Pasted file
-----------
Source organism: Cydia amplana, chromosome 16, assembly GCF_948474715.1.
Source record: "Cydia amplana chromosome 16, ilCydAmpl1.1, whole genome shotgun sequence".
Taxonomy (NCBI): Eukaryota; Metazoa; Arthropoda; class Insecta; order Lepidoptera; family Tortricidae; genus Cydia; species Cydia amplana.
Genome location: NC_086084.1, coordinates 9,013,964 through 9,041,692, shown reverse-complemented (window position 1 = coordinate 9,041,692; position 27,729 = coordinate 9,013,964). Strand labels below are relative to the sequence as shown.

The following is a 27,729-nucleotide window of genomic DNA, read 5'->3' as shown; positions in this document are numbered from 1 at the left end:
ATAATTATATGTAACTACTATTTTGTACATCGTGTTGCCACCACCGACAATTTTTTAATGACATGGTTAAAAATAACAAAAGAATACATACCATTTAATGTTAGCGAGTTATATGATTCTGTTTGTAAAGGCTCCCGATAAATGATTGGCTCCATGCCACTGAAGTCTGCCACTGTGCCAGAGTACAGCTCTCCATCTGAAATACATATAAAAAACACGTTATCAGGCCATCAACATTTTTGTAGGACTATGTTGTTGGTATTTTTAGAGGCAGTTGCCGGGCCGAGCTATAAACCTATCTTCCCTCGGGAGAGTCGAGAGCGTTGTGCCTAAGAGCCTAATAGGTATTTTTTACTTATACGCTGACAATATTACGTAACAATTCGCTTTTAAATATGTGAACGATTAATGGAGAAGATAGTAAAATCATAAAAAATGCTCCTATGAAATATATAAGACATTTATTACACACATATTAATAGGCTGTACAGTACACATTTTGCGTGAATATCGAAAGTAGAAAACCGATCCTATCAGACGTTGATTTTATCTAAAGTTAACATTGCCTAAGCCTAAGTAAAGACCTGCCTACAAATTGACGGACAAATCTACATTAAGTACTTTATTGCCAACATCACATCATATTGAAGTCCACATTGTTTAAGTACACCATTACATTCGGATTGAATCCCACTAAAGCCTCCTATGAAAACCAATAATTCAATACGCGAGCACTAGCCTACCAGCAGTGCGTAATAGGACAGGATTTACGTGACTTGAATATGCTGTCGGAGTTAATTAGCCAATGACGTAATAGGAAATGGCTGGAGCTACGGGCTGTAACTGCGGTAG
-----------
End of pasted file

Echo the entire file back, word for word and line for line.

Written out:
Source organism: Cydia amplana, chromosome 16, assembly GCF_948474715.1.
Source record: "Cydia amplana chromosome 16, ilCydAmpl1.1, whole genome shotgun sequence".
Taxonomy (NCBI): Eukaryota; Metazoa; Arthropoda; class Insecta; order Lepidoptera; family Tortricidae; genus Cydia; species Cydia amplana.
Genome location: NC_086084.1, coordinates 9,013,964 through 9,041,692, shown reverse-complemented (window position 1 = coordinate 9,041,692; position 27,729 = coordinate 9,013,964). Strand labels below are relative to the sequence as shown.

The following is a 27,729-nucleotide window of genomic DNA, read 5'->3' as shown; positions in this document are numbered from 1 at the left end:
ATAATTATATGTAACTACTATTTTGTACATCGTGTTGCCACCACCGACAATTTTTTAATGACATGGTTAAAAATAACAAAAGAATACATACCATTTAATGTTAGCGAGTTATATGATTCTGTTTGTAAAGGCTCCCGATAAATGATTGGCTCCATGCCACTGAAGTCTGCCACTGTGCCAGAGTACAGCTCTCCATCTGAAATACATATAAAAAACACGTTATCAGGCCATCAACATTTTTGTAGGACTATGTTGTTGGTATTTTTAGAGGCAGTTGCCGGGCCGAGCTATAAACCTATCTTCCCTCGGGAGAGTCGAGAGCGTTGTGCCTAAGAGCCTAATAGGTATTTTTTACTTATACGCTGACAATATTACGTAACAATTCGCTTTTAAATATGTGAACGATTAATGGAGAAGATAGTAAAATCATAAAAAATGCTCCTATGAAATATATAAGACATTTATTACACACATATTAATAGGCTGTACAGTACACATTTTGCGTGAATATCGAAAGTAGAAAACCGATCCTATCAGACGTTGATTTTATCTAAAGTTAACATTGCCTAAGCCTAAGTAAAGACCTGCCTACAAATTGACGGACAAATCTACATTAAGTACTTTATTGCCAACATCACATCATATTGAAGTCCACATTGTTTAAGTACACCATTACATTCGGATTGAATCCCACTAAAGCCTCCTATGAAAACCAATAATTCAATACGCGAGCACTAGCCTACCAGCAGTGCGTAATAGGACAGGATTTACGTGACTTGAATATGCTGTCGGAGTTAATTAGCCAATGACGTAATAGGAAATGGCTGGAGCTACGGGCTGTAACTGCGGTAG